Going green might seem like a complicated, cumbersome ideal that’s just a little too far out of your comfort zone. But it’s not something that has to take a lot of energy if you don’t have a lot to expend. Here are a few simple ways to go green without really trying.
Buy the Right Light Bulbs
This is a simple enough way to go a little greener all over the house. When you need to replace the light bulbs in your home, do yourself a favor and buy the florescent bulbs instead of the standard. They use 75% less energy than the incandescent variety and last much, much longer. They might be a little pricier up front, but they’ll more than pay for themselves—and your home will be a little greener for it.
Watch Water Use
Next time your showerheads need to be replaced, go for the low-flow option. You’ll conserve water in a big way, which will reduce your water bill as well as be environmentally friendly.
Teach your children to brush their teeth with the water off. Letting the water run while they scrub wastes an inordinate amount of water (up to five gallons a day) that could be saved simply by twisting the tap.
Only run the washing machine and dishwasher when they’re completely full. Half-loads aren’t as efficient, and you’ll end up running more loads than necessary.
Turn It Off
When you finish with your electronics for the night, turn them off. Unplug printers, computers, the TV, the DVD player, etc. If you can, plug them all into a power strip and then just switch it off every night before you go to bed. Turning off the devices all the way will prevent phantom power draw.
So instead of just leaving your laptop open and running, put it to sleep if you’re going to be away from it for a while. Turn off your phone at night instead of leaving it on all night to waste battery life. It will hardly take an effort on your part, and it’s just that much greener.
Your house can and should be just as green as your lifestyle. That isn’t to say that you need to install solar panels (although these are getting to be both more plausible and popular) or live in a tree house, but it can still be environmentally friendly. Next time you need to get your driveway repaved, consider forgoing the traditional asphalt or concrete and having permeable paving installed instead by your local paving company. Vancouver and Minnesota residents might need to have their roads repaved more often than cities in warmer climates, but the idea is the same no matter where you live.
Permeable paving is made of substances such as glass or permeable concrete that allow water to filter through it, keeping the surrounding lawns moist. They cool faster and require little maintenance. These materials are a little pricier but might be worth it in your quest for simple ways to go green.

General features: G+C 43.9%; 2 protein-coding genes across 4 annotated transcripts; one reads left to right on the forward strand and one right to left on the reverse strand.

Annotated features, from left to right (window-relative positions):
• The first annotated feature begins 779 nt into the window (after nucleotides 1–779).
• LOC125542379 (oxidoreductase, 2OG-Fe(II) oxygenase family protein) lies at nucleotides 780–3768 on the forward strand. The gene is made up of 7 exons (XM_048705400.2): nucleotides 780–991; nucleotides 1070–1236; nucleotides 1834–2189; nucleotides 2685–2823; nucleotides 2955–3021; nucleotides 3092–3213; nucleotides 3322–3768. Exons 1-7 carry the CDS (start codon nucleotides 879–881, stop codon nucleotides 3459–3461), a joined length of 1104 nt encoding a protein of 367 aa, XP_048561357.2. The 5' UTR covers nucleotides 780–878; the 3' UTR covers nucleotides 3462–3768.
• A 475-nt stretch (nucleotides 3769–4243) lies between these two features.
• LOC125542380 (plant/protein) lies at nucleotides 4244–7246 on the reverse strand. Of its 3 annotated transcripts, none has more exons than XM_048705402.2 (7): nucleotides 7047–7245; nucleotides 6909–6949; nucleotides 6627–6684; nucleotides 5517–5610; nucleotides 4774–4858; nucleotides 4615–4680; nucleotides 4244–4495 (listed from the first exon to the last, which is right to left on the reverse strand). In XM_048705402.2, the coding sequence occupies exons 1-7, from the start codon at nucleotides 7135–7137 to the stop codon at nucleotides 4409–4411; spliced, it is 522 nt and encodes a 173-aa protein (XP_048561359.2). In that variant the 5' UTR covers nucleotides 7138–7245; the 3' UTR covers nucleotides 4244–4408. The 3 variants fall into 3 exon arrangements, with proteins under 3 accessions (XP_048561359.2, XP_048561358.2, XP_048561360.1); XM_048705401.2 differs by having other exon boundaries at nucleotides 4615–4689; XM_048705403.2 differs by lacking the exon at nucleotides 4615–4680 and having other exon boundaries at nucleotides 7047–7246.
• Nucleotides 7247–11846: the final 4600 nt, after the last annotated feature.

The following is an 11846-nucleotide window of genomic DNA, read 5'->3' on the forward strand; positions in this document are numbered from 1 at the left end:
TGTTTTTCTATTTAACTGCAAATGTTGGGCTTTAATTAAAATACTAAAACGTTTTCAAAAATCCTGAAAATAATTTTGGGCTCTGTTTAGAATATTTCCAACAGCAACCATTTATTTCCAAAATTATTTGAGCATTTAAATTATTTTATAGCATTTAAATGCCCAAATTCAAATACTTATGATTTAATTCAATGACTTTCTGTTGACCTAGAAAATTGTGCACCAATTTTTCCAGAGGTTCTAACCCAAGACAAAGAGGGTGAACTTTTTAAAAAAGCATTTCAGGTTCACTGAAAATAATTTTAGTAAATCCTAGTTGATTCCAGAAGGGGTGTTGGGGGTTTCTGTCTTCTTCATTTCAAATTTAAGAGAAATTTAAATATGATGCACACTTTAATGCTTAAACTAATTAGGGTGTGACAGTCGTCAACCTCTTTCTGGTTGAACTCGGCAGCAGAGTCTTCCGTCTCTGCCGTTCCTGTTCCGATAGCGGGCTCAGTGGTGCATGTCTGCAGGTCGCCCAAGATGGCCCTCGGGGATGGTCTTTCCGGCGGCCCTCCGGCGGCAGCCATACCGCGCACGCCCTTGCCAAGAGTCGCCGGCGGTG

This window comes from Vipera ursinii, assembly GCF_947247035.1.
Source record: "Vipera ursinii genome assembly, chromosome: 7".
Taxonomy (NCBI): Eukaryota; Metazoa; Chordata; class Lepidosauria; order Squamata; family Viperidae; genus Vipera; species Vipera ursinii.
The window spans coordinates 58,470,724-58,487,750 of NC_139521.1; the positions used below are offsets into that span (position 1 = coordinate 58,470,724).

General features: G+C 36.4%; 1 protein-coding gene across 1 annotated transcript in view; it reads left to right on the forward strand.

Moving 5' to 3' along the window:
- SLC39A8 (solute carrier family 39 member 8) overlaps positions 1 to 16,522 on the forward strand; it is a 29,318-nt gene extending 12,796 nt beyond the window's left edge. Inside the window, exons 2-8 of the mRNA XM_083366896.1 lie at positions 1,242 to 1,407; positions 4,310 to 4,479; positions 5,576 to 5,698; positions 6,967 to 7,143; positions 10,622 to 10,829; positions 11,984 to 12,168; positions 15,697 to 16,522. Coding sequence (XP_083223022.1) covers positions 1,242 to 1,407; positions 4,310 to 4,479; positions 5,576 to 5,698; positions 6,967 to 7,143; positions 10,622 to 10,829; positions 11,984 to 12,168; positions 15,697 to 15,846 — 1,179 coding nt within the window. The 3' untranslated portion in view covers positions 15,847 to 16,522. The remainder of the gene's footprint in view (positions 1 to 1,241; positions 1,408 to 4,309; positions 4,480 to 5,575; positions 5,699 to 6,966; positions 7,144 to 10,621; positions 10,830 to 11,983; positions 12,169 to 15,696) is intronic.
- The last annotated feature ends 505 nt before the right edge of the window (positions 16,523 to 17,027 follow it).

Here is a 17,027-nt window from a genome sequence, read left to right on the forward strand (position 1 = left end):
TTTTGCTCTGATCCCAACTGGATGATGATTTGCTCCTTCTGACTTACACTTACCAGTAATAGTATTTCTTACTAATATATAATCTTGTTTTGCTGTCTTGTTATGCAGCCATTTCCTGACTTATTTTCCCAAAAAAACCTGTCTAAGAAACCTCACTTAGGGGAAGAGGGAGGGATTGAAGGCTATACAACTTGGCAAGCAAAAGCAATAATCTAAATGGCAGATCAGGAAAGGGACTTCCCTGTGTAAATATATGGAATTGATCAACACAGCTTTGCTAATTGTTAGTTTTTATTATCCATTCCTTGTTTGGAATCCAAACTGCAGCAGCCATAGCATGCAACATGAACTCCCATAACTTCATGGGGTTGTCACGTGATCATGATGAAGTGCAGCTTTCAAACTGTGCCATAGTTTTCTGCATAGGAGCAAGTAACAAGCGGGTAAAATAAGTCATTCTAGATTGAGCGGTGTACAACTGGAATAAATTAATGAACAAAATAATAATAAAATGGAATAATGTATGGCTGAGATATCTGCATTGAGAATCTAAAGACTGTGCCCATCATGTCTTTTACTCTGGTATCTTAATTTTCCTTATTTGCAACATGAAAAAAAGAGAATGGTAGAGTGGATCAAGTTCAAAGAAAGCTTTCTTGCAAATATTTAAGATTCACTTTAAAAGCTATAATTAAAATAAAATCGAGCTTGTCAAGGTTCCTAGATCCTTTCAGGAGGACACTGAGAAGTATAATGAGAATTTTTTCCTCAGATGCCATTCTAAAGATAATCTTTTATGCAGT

Grow a Garden
This idea takes a little more work, but if you plan on growing a garden anyway, you’re not any worse for wear. If you’ve been toying with the idea of planting a garden and just haven’t gotten around to it, make 2014 the year you try.
Gardens are an excellent way to “go green.” It doesn’t have to take up half your yard—any size, even a few tomato plants in pots, will make your meals a little healthier and reduce your “carbon footprint.”
When you drive, slow down a little. Higher speeds use more gas, so if you can afford to take a little extra time on your morning commute, it might be worth it. Checking the air pressure in your tires on a regular basis will also contribute to better gas mileage, as will keeping your air filters clean. Consider carpooling to work if you can to reduce emissions. None of these changes are life-altering, but the positive benefits add up.
Green Grocery Shopping
When you shop, spend the extra cash to buy natural or organic goods. They’re not as cheap as the produce grown with chemicals and hormones, but raising awareness of the health and environmental benefits of organically grown foods will make a difference.
Bring your own bags to carry your groceries. Reduce your use of paper and plastic bags (that only go straight to the landfills after you trash them at home). You can find cloth bags anywhere—many grocery stores even sell them in an effort to promote greener living.
Remember: your entire lifestyle doesn’t have to change to go green. Just be aware of the little things, and before you know it, you’ll be living just a little greener.
About the Author: Georgiah Cook has a passion for finance, education, and the environment. She recently had her own driveway repaved, which set her on another “green” streak. For more information, visit Superior Paving. Georgiah also loves biking, hiking, and people-watching at the beach.
Pics: Wiki Acer, Wiki Garden